Take the supernatural comedy of Groundhog Day, merge it with the in-your-face ultra awkwardness of HBO’s comedy Extras, then shave away all that stuff I said about “comedy” and you have this film. Oh yes, this film follows the formula of a Comedy, but has none of the fun implied in such a label.
Eddie Murphy plays a successful Book agent named Jack McCall, who makes his living by the way he can spin his words. There is a running gag that he represents authors and yet does not take the time to actually read books for he’s too busy talking…but it’s about as humorous and the sentence I wrote describing it just now. When McCall tries to reel in a religious guru to sign with his agency, he is soon cursed (or blessed, depending on whether you’ve guessed there’s a happy ending by now or not) with a tree that holds a thousand leaves (mind you, this is not the actual amount but a random guess made at one point), which represent a thousand words McCall speaks. Each time he says a word, a leaf falls off of the tree. What happens to a tree after it loses it’s leaves? To a Californian, it is dead…to me (as a Canadian) it simply means it is winter….but here I am trying to be funny when I’ve got a gosh darn Eddie Murphy film to talk about!
So, hijinx ensue as McCall tries to survive 3 days, which is the relatively arbitrary amount of time he’s waiting for the guru to come back to America after leaving to consult with other’s about this tree fiasco. Eddie Murphy’s performancecould have been interchanged with just about any Hollywood actor. If this film starred Tim Allen, it’d be less dynamic. If it was Will Ferrel, he’d scream more. If it was Jim Carrey, he’d fall down more…you get the idea. Murphy doesn’t add anything special to scenes of mugging and playing awful charades while being frustrated at Starbucks or instances where whatever happens to the tree happens to McCall; a rule created simply for it’s comic potential, and yet only utilized in such painfully dull moments as McCall “accidentally getting high” while the tree gets sprayed with pesticide.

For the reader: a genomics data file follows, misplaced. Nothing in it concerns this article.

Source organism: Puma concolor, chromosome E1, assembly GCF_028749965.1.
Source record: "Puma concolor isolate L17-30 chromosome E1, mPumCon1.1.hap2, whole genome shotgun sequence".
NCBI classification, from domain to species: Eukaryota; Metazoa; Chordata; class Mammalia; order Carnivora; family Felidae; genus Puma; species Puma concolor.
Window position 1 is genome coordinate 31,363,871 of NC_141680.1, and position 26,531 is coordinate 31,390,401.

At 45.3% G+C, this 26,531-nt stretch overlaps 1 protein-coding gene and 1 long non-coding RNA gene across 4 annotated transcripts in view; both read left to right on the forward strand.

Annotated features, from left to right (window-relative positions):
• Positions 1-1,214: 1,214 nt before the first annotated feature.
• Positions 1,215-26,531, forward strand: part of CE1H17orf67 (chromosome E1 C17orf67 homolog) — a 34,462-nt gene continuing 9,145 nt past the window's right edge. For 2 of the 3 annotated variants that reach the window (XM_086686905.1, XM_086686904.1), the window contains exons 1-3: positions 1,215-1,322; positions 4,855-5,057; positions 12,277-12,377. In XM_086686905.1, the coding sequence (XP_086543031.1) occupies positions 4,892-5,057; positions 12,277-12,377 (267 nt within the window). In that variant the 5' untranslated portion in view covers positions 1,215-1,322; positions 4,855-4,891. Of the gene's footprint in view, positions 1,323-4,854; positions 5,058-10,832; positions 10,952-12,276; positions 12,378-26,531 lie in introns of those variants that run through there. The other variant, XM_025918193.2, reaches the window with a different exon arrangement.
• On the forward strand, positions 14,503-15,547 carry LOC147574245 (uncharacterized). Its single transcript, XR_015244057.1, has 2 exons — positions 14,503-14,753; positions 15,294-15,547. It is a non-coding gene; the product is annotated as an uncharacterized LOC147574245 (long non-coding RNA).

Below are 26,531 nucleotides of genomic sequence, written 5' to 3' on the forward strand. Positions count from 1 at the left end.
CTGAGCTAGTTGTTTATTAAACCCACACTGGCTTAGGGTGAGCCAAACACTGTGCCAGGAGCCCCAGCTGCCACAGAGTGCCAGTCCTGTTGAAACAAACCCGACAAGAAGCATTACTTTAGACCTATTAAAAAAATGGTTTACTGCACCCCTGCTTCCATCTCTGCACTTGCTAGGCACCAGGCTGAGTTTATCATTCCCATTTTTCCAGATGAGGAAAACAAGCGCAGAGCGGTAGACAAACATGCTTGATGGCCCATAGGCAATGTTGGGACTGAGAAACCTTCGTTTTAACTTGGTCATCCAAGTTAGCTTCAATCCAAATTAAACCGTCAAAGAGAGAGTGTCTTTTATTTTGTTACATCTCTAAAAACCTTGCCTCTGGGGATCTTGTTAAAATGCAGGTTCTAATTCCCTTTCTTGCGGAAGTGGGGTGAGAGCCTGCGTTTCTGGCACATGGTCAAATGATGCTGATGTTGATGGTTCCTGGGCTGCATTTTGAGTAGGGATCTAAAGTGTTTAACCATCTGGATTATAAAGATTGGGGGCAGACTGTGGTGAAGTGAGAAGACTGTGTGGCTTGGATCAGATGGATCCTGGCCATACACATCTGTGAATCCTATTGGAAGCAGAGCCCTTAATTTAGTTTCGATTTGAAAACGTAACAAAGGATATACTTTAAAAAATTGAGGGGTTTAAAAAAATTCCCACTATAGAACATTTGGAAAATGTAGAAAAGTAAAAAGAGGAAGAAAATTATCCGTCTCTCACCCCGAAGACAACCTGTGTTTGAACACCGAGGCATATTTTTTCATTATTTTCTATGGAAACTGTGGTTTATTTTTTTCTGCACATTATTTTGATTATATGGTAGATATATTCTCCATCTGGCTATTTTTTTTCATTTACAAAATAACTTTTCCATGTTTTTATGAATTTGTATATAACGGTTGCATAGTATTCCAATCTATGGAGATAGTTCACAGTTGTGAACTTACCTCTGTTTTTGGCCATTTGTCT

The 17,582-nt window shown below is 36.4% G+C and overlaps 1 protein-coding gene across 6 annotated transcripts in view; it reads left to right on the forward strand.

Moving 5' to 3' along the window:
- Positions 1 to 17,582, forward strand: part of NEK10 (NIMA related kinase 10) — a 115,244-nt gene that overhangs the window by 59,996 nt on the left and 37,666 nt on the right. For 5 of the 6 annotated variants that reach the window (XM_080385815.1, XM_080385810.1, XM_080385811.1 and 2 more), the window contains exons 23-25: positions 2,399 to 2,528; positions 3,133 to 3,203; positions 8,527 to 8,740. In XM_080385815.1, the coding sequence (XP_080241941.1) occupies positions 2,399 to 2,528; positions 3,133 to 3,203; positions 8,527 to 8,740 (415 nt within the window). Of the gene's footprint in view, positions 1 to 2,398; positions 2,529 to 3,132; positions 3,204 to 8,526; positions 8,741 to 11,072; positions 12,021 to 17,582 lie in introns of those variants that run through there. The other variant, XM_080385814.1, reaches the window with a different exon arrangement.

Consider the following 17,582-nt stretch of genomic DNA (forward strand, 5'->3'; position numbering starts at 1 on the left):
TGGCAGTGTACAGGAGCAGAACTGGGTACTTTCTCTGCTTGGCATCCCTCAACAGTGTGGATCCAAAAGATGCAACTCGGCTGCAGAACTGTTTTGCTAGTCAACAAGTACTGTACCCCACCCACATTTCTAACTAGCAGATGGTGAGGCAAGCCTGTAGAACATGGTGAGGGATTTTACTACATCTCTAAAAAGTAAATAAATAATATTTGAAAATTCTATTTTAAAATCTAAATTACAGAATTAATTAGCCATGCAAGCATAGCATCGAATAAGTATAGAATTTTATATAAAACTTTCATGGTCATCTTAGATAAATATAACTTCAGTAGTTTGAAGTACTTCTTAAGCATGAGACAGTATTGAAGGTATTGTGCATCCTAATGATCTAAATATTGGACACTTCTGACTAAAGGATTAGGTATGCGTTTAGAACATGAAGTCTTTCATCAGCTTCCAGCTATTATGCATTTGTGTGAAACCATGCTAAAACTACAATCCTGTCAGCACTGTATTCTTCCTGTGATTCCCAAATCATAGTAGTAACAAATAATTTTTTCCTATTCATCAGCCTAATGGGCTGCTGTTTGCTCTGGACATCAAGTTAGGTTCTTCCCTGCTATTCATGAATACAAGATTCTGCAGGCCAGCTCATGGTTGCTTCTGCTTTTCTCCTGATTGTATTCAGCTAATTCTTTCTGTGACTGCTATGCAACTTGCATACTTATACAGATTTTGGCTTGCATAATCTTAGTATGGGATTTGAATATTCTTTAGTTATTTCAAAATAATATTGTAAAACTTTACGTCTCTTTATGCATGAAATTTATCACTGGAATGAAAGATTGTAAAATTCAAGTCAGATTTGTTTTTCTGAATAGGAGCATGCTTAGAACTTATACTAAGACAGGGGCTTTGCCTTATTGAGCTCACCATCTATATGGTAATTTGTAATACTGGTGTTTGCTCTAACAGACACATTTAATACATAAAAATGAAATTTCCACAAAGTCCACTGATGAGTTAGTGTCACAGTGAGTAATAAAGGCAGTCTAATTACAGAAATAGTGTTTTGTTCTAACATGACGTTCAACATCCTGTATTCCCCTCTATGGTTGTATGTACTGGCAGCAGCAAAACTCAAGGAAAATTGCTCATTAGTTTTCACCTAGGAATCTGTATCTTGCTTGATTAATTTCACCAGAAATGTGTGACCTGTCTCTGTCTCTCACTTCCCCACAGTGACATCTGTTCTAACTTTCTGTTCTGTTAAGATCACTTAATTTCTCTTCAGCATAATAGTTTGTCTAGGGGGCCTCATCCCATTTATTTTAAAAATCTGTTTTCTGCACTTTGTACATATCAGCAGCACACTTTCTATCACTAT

Along with trying to save his own life, McCall is learning more about the people around him. Is this because he has learned to be a better listener? No…it’s just that he is the only person not-talking amongst a world where NOBODY knows how or when to shut up. McCall must fix his marriage, resolve issues about his parents, and get in touch with his underlings and coworkers. Good grief, the memory of these moments is sapping the will to live out of me…so I shall leave this review with a fortune cookie: If a leaf falls near Eddie Murphy, and he can’t say a damn word about it…does it still rake in 7 figures at the box office opening weekend? Clear your mind of all doubts.
Widescreen 1.78:1. Whether it deserves it or not, this film received a very lovely looking transfer to HD. There are some nice exterior shots that are able to highlight some lovely greens (of leaves of course).
English 5.1 DTS-HD Master Audio, along with French, Portugese and Spanish 5.1 Dolby Digital are all available. The music is just as forgetable as the rest of the film, but what is there has been transferred very carefully to Blu Ray.
Deleted Scenes: More crap.
Alternate Ending: McCall’s assistant becomes the new, motor-mouthing agent. That’s all.
I can’t recommend this to anyone. Not only is it a bad film, but there is a surprising amount of unneeded foul language, so even children can’t sit through it. A waste of time and words.